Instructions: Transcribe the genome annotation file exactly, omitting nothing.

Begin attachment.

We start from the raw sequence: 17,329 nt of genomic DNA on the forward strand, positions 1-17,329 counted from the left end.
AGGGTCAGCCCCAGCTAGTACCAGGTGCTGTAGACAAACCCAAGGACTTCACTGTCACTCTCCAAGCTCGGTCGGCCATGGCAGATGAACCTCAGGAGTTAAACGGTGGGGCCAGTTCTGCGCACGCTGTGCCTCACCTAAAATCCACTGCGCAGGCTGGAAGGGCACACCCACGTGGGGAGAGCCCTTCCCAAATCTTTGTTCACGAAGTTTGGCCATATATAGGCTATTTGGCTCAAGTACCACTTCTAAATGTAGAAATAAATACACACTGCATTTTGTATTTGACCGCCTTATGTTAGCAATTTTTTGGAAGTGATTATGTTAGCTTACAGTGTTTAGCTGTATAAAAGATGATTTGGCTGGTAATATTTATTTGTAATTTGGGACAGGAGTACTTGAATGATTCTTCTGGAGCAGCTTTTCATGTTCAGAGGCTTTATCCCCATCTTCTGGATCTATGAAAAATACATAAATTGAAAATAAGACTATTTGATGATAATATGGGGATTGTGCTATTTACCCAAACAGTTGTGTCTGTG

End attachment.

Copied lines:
We start from the raw sequence: 17,329 nt of genomic DNA on the forward strand, positions 1-17,329 counted from the left end.
AGGGTCAGCCCCAGCTAGTACCAGGTGCTGTAGACAAACCCAAGGACTTCACTGTCACTCTCCAAGCTCGGTCGGCCATGGCAGATGAACCTCAGGAGTTAAACGGTGGGGCCAGTTCTGCGCACGCTGTGCCTCACCTAAAATCCACTGCGCAGGCTGGAAGGGCACACCCACGTGGGGAGAGCCCTTCCCAAATCTTTGTTCACGAAGTTTGGCCATATATAGGCTATTTGGCTCAAGTACCACTTCTAAATGTAGAAATAAATACACACTGCATTTTGTATTTGACCGCCTTATGTTAGCAATTTTTTGGAAGTGATTATGTTAGCTTACAGTGTTTAGCTGTATAAAAGATGATTTGGCTGGTAATATTTATTTGTAATTTGGGACAGGAGTACTTGAATGATTCTTCTGGAGCAGCTTTTCATGTTCAGAGGCTTTATCCCCATCTTCTGGATCTATGAAAAATACATAAATTGAAAATAAGACTATTTGATGATAATATGGGGATTGTGCTATTTACCCAAACAGTTGTGTCTGTG